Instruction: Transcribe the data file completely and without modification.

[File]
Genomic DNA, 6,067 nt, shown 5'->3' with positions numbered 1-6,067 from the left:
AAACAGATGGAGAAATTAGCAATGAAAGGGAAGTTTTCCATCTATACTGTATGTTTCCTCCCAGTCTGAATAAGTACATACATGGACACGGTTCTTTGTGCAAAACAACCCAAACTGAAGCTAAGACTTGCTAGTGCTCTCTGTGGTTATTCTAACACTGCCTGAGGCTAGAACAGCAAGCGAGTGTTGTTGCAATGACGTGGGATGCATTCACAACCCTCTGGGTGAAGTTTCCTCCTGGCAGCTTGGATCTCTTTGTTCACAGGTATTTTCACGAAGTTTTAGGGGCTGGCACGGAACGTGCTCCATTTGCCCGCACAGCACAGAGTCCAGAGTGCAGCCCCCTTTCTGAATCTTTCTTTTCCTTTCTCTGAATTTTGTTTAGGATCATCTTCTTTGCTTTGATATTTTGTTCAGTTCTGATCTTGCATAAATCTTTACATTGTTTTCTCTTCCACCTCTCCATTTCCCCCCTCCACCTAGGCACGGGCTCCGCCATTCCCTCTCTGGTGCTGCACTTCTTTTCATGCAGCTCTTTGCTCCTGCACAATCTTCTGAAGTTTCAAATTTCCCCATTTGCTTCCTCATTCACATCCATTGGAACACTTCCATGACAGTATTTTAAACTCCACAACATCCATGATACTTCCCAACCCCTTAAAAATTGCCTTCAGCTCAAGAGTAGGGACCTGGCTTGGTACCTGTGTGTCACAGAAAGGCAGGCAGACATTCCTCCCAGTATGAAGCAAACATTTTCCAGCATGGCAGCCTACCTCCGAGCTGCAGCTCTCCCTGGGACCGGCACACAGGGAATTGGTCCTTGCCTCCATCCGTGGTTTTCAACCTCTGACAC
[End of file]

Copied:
Genomic DNA, 6,067 nt, shown 5'->3' with positions numbered 1-6,067 from the left:
AAACAGATGGAGAAATTAGCAATGAAAGGGAAGTTTTCCATCTATACTGTATGTTTCCTCCCAGTCTGAATAAGTACATACATGGACACGGTTCTTTGTGCAAAACAACCCAAACTGAAGCTAAGACTTGCTAGTGCTCTCTGTGGTTATTCTAACACTGCCTGAGGCTAGAACAGCAAGCGAGTGTTGTTGCAATGACGTGGGATGCATTCACAACCCTCTGGGTGAAGTTTCCTCCTGGCAGCTTGGATCTCTTTGTTCACAGGTATTTTCACGAAGTTTTAGGGGCTGGCACGGAACGTGCTCCATTTGCCCGCACAGCACAGAGTCCAGAGTGCAGCCCCCTTTCTGAATCTTTCTTTTCCTTTCTCTGAATTTTGTTTAGGATCATCTTCTTTGCTTTGATATTTTGTTCAGTTCTGATCTTGCATAAATCTTTACATTGTTTTCTCTTCCACCTCTCCATTTCCCCCCTCCACCTAGGCACGGGCTCCGCCATTCCCTCTCTGGTGCTGCACTTCTTTTCATGCAGCTCTTTGCTCCTGCACAATCTTCTGAAGTTTCAAATTTCCCCATTTGCTTCCTCATTCACATCCATTGGAACACTTCCATGACAGTATTTTAAACTCCACAACATCCATGATACTTCCCAACCCCTTAAAAATTGCCTTCAGCTCAAGAGTAGGGACCTGGCTTGGTACCTGTGTGTCACAGAAAGGCAGGCAGACATTCCTCCCAGTATGAAGCAAACATTTTCCAGCATGGCAGCCTACCTCCGAGCTGCAGCTCTCCCTGGGACCGGCACACAGGGAATTGGTCCTTGCCTCCATCCGTGGTTTTCAACCTCTGACAC